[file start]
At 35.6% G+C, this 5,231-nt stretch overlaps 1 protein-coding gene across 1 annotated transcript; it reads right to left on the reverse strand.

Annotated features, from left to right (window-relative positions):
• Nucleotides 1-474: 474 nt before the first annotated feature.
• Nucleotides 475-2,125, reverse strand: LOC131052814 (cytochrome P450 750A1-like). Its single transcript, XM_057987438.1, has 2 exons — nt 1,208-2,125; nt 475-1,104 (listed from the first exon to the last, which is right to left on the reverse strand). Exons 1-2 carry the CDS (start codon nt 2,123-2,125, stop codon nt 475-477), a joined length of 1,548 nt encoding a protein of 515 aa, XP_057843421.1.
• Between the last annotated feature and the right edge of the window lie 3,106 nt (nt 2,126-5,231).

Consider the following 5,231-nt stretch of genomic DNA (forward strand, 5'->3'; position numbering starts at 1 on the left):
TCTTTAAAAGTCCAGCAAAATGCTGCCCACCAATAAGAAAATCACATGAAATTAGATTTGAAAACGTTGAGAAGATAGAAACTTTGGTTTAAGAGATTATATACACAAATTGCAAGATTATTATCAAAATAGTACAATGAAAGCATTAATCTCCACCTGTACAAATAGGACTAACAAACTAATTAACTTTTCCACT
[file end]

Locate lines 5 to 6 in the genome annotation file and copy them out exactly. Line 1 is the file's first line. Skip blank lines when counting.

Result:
• Between the last annotated feature and the right edge of the window lie 3,106 nt (nt 2,126-5,231).

Consider the following 5,231-nt stretch of genomic DNA (forward strand, 5'->3'; position numbering starts at 1 on the left):